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the author in 1999 Theatre Is Recreation
by Marcus Del Greco

In the theatre, we put on "plays." The choice of this word was no coincidence, as recreation and re-creation remain closely related. The following is an attempt to understand the sources of play and their connection to the art of theatre.

The word "play" has been endowed with many meanings. In many senses it is held to represent activity with no real-life goal… a means without an end. Take for example having "play" in a section of rope: there is "extra." Or a young batchelor looking only for "play." But for the thespian a "play" represents the final product of work. Thus creators of theatre join professional athletes in a world where "work" and "play" are not mutually exclusive.

Playing begins, of course, in childhood, and is one of the more innate urges. In its most basic sense, playing is "play-acting," wherein the individual engages in some sort of pretense. If a child, for instance, runs a toy truck along the floor, he is pretending in some fashion that he is controlling a larger truck. Or imagining he is Willy Mays as he chases a wiffle ball to the fence. The pretense is that "real" events are truly occurring.

And they are. But in the microcosm of play (in the context of a "game"), the stakes are artificial. They are fabricated carrots-on-sticks meant to mimic the rewards of "larger" endeavors.

The purpose of play is to prepare for "real" or "larger" events. Play accustoms the body and mind to the kinds of stresses and exertions to be expected from actual happenings. Visualization of a role (in society or onstage) occurs before the role is assumed. So we can assert that there is no such thing as mere recreation. Play forecasts work, and trains us for it.

Recreation, like "play," is a word that demands an understanding of its double sense. At first it suggests simply any activity not considered "productive." This makes it odd to consider that all theatrical productions result from nothing other than pure recreation. We are not ignoring the work that goes into theatre, only viewing "recreation" for what it is. Re-creation.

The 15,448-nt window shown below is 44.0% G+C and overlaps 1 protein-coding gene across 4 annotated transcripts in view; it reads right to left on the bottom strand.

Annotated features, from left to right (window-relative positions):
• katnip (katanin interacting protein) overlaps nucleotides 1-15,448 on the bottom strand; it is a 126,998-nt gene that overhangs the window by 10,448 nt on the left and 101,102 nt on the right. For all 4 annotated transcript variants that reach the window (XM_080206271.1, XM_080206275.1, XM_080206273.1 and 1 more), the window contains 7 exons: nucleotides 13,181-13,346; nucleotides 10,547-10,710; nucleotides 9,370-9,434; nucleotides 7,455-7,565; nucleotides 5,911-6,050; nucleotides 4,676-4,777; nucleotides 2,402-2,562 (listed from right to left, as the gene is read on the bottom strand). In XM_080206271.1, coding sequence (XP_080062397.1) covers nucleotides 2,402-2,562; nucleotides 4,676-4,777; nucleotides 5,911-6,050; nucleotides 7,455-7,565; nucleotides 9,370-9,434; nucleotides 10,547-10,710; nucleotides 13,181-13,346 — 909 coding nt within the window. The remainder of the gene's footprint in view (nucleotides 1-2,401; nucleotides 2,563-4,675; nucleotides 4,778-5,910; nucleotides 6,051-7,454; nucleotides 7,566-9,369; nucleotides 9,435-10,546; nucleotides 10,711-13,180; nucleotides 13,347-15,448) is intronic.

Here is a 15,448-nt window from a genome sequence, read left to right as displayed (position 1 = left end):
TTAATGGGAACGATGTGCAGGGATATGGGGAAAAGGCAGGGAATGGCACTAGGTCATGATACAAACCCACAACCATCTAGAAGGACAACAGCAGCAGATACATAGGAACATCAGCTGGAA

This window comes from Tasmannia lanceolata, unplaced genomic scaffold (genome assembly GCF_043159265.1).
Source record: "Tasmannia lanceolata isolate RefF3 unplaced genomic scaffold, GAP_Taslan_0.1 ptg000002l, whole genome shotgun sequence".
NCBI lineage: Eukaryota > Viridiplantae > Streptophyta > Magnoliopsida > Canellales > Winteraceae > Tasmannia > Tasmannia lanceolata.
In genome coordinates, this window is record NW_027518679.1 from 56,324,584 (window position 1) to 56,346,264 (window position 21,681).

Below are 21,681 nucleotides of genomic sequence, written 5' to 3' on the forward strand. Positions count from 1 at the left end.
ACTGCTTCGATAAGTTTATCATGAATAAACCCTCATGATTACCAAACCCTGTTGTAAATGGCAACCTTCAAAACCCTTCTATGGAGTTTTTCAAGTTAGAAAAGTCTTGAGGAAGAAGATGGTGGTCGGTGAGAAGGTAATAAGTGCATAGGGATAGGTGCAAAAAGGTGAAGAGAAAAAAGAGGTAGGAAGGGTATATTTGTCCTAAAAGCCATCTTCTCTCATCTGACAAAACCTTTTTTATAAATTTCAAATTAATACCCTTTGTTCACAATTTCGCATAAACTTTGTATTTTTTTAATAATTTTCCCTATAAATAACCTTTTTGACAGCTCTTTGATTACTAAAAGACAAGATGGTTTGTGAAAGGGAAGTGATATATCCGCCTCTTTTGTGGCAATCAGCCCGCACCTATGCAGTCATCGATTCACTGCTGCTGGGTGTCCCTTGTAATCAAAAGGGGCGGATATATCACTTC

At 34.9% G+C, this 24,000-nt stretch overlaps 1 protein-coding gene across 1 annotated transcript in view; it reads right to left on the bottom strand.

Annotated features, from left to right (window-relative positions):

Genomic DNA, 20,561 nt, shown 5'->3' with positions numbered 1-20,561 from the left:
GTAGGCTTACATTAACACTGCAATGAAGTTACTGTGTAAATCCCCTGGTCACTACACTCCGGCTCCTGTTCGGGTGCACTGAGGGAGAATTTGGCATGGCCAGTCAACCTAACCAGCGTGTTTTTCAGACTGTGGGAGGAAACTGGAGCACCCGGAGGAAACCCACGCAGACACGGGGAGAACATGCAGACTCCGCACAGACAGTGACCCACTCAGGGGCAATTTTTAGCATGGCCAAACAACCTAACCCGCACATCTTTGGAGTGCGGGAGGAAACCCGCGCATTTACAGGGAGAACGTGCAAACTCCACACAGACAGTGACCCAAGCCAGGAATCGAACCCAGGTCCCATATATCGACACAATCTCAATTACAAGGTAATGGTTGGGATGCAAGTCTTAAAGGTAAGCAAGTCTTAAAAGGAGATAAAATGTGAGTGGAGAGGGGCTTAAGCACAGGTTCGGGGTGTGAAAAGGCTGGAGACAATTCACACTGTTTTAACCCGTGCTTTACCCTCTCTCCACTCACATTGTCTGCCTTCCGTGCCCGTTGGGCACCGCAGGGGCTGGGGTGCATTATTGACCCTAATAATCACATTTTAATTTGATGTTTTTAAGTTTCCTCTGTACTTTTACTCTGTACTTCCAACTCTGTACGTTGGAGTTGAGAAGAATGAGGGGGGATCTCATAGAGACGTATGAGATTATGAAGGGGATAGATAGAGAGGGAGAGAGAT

Of course we never limit theatre to the re-creation of actual events. We re-create any fantasy that occurs to us, because the fantasy becomes experience as soon as it takes places in the mind. In this way we get to choose the "larger" events that recreation examines and prepares us for. And the better we recreate our chosen fantasy, the better prepared we are for the circumstance if the fancy arises in the physical realm.

The artificial stakes of theatre make it a game, make it fun. We are allowed to have an emotion and then walk away from it. And since we are so conscious of stakes and emotions in the creation of theatre, we are interested in finding new combinations of these. New variations. It becomes our obsession as artists to stage an original scenario with new artificial goals for its characters. And though we know it's a game, simply a recreation, we may not always walk away from it without judging ourselves by our proficiency at playing.

Such are games within games. When we decide to call a game "work," we cease to play, in a sense. It is a most unfortunate happening. Theatre is recreation and we must never forget, lest we lose ourselves in the game. You can't "win" at work, only at play.

Play hard, and play to win.

Marcus Del Greco has been writing for the page, stage, and record since 1992. He founded in 1998 and continues as editor and developer of this domain and a small network of other creative websites. He lives in Alton, New Hampshire.



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